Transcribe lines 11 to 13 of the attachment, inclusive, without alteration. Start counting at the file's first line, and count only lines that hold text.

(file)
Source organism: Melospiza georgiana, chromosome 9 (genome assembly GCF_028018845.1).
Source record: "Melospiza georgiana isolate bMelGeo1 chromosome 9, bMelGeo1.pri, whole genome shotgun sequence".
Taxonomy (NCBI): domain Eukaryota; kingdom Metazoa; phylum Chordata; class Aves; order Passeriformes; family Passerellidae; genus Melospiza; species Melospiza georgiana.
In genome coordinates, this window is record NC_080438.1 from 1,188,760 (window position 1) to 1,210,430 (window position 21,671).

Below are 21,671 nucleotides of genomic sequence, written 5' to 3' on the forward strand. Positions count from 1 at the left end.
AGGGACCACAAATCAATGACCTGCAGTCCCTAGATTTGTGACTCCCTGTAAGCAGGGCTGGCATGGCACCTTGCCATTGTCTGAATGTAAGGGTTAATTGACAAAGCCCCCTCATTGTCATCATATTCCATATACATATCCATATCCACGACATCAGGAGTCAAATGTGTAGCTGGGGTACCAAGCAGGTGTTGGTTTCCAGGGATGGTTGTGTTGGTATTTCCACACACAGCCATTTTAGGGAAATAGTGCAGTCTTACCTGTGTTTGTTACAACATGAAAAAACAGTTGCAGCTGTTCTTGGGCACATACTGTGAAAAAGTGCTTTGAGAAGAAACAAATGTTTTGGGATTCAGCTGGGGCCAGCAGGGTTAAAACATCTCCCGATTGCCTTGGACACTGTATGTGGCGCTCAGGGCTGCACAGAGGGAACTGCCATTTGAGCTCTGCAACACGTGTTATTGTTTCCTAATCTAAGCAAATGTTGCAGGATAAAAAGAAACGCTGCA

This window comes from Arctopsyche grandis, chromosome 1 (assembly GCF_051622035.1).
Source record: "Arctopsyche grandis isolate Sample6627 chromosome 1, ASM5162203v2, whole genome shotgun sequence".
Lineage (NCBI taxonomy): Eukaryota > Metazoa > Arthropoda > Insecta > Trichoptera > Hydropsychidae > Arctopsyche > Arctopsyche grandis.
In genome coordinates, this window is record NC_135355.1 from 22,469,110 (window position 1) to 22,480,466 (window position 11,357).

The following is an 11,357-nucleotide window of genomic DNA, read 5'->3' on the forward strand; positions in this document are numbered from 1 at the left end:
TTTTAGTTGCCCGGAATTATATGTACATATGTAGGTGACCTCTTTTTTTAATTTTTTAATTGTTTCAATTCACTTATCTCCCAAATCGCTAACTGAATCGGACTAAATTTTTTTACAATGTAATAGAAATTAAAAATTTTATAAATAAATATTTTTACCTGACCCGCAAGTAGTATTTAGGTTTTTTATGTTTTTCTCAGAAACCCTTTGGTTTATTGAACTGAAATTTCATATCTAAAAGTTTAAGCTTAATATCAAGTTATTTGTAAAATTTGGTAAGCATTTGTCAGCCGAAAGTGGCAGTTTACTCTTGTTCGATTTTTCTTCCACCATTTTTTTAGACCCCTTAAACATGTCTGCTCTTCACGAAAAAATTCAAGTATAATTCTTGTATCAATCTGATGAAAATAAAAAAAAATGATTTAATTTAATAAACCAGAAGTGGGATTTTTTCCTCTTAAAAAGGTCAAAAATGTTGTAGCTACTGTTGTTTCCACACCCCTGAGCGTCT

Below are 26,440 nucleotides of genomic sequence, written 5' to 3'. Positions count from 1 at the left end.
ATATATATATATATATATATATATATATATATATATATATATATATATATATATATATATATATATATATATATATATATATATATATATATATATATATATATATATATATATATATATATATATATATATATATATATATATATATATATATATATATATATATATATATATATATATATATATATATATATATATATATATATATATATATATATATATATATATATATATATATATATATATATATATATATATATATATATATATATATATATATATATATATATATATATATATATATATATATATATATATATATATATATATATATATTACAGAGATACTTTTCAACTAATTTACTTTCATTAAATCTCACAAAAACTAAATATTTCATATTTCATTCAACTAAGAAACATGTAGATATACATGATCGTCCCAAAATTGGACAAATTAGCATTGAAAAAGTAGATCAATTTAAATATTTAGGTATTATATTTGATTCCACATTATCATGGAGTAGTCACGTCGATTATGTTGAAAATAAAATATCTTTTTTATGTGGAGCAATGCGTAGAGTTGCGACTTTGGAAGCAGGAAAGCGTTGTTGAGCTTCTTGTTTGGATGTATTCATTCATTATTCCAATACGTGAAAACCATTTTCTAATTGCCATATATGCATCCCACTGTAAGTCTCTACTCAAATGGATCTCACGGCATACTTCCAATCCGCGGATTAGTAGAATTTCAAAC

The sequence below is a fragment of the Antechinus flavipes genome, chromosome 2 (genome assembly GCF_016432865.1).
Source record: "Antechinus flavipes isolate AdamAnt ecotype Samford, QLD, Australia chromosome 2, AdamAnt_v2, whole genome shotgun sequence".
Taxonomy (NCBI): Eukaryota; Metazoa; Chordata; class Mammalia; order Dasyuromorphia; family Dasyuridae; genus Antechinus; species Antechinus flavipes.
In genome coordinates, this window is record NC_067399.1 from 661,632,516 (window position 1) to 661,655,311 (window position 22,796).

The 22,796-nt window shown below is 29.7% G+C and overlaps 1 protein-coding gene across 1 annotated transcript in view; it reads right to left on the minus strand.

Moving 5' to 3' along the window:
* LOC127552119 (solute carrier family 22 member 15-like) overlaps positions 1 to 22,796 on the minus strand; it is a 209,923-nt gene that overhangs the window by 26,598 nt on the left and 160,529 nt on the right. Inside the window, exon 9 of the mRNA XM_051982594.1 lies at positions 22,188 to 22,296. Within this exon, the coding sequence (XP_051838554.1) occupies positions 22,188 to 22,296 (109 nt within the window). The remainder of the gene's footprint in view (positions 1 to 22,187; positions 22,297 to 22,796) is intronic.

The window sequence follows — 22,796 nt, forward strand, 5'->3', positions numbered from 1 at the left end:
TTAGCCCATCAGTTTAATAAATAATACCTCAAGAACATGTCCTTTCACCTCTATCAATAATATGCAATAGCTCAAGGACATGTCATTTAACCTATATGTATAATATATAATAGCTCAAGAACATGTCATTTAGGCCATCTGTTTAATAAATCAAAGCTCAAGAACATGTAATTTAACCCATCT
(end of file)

The following is an 11,357-nucleotide window of genomic DNA, read 5'->3' on the forward strand; positions in this document are numbered from 1 at the left end:
TTTTAGTTGCCCGGAATTATATGTACATATGTAGGTGACCTCTTTTTTTAATTTTTTAATTGTTTCAATTCACTTATCTCCCAAATCGCTAACTGAATCGGACTAAATTTTTTTACAATGTAATAGAAATTAAAAATTTTATAAATAAATATTTTTACCTGACCCGCAAGTAGTATTTAGGTTTTTTATGTTTTTCTCAGAAACCCTTTGGTTTATTGAACTGAAATTTCATATCTAAAAGTTTAAGCTTAATATCAAGTTATTTGTAAAATTTGGTAAGCATTTGTCAGCCGAAAGTGGCAGTTTACTCTTGTTCGATTTTTCTTCCACCATTTTTTTAGACCCCTTAAACATGTCTGCTCTTCACGAAAAAATTCAAGTATAATTCTTGTATCAATCTGATGAAAATAAAAAAAAATGATTTAATTTAATAAACCAGAAGTGGGATTTTTTCCTCTTAAAAAGGTCAAAAATGTTGTAGCTACTGTTGTTTCCACACCCCTGAGCGTCT

Below are 26,440 nucleotides of genomic sequence, written 5' to 3'. Positions count from 1 at the left end.